Tutoring Network Launches for Bank Street Alumni and Educators

Tutoring provides the one-on-one support students may need to help them reach their full potential and build confidence both inside and outside the classroom. For educators, tutoring offers flexibility in their schedules and supplemental income. For both students and tutors, the experience can be a rich and rewarding opportunity for teaching and learning.

On June 18, the Bank Street Development and Alumni Relations Office formed the new Alumni Tutoring Network to help Bank Street educators and retirees connect with each other, share best practices, and explore building their client roster. The peer support group also creates space to share best practices among progressive educators and network with other tutors.

Eleanor Traubman, GSE ’95, started her tutoring practice in 2014 and began brainstorming ideas to create an alumni community focused on early childhood education tutoring. She envisioned rich discussions on topics ranging from finding new clients and engaging with parents to online marketing and more.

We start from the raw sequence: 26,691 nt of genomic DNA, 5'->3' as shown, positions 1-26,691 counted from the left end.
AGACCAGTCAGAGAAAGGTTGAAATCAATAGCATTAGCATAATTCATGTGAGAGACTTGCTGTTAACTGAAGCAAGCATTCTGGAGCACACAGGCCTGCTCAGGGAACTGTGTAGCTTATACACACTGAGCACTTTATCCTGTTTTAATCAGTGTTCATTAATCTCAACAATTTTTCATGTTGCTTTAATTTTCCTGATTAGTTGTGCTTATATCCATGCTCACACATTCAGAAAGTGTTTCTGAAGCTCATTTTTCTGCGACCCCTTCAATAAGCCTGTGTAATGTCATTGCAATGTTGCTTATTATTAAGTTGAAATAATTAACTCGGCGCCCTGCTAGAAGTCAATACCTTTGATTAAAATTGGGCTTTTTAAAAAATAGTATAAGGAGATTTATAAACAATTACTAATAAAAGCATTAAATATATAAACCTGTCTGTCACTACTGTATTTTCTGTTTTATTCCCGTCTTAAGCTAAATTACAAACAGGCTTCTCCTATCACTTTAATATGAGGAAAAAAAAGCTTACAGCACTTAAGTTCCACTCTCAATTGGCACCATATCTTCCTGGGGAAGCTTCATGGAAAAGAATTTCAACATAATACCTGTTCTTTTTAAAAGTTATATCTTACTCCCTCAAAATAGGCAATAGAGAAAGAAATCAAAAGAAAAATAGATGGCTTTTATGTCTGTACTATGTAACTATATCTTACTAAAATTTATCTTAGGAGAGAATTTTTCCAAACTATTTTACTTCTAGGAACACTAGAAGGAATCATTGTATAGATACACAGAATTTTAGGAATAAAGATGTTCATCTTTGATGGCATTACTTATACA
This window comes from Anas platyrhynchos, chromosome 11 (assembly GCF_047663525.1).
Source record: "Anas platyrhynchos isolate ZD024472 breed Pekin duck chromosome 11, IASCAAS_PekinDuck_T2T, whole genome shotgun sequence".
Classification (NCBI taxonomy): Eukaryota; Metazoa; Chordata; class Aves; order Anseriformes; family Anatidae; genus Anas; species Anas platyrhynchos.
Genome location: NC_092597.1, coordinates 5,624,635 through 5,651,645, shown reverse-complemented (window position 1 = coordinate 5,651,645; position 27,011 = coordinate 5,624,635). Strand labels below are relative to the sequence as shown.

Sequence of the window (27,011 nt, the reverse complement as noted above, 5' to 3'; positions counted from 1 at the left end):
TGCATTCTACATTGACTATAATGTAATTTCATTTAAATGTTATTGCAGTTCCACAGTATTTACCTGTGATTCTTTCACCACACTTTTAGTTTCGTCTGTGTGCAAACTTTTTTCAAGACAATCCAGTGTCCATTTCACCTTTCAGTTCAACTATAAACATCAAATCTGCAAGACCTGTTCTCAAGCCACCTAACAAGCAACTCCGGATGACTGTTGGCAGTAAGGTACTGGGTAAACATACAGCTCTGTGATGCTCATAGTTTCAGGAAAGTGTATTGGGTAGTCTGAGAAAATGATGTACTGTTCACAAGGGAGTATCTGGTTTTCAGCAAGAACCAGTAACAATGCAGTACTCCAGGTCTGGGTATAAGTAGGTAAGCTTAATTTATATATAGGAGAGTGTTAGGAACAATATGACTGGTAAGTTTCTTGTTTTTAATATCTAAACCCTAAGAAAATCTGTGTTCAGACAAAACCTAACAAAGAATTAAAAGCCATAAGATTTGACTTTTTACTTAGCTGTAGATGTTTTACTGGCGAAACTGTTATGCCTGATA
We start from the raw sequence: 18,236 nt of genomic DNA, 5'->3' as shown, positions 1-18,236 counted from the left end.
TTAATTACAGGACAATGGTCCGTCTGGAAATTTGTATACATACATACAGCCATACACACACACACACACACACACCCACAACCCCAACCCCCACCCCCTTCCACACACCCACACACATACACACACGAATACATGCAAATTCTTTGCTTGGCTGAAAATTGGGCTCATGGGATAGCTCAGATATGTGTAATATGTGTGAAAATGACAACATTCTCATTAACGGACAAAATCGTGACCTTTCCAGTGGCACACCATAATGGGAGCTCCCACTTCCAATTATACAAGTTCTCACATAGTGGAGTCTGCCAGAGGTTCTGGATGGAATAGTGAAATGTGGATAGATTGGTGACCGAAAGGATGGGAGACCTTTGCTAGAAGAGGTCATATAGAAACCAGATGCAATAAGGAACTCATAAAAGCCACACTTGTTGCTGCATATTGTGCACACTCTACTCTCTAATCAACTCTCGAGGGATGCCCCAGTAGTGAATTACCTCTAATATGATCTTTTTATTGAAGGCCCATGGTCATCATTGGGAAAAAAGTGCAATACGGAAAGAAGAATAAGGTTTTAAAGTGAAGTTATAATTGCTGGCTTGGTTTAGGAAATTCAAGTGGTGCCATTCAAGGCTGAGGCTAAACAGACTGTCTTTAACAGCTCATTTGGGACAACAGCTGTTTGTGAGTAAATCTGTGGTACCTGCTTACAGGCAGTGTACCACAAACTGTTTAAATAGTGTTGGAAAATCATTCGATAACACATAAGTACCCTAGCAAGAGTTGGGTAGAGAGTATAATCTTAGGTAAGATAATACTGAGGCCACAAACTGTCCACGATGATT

“Tutoring is not my full-time [work], but it’s something I definitely want to pursue,” said Zoe Oppenheimer, GSE ’17, during the first meeting. According to Traubman, the group provides an opportunity to nurture relationships and receive support from other Bank Street alumni with different ranges of tutoring experience.

Participants are welcome at all levels of interest and experience. Tutoring Network participant and Bank Street educator Ryan Kelias had some previous experience with online tutoring and said she is preparing for the new normal brought on by COVID-19. “If we’re going to be doing a lot of remote and long-distance tutoring, I want to get a sense of what works for that format.”

Private tutoring has become such a popular career choice that the Graduate School of Education’s Continuing Professional Studies Office offers a course titled, “Starting Your Own Tutoring Practice” in its Continuing Studies Course Directory. The class covers what kind of tutoring makes the most sense for teachers, how to market yourself and your skills, and helpful tutoring practices and resources.

“The class can help students determine whether tutoring is a viable path,” said Joy Lundeen Ellebbane, Director of Continuing Professional Studies. “Tutoring can add to one’s resume and help it stand out from the crowd and it also provides educators with more options outside of a traditional classroom.”

To join the Bank Street Alumni Tutoring Network, please contact alumni@bankstreet.edu. The next Alumni Tutoring Network meeting will be held on July 15 at 5:00 PM EST.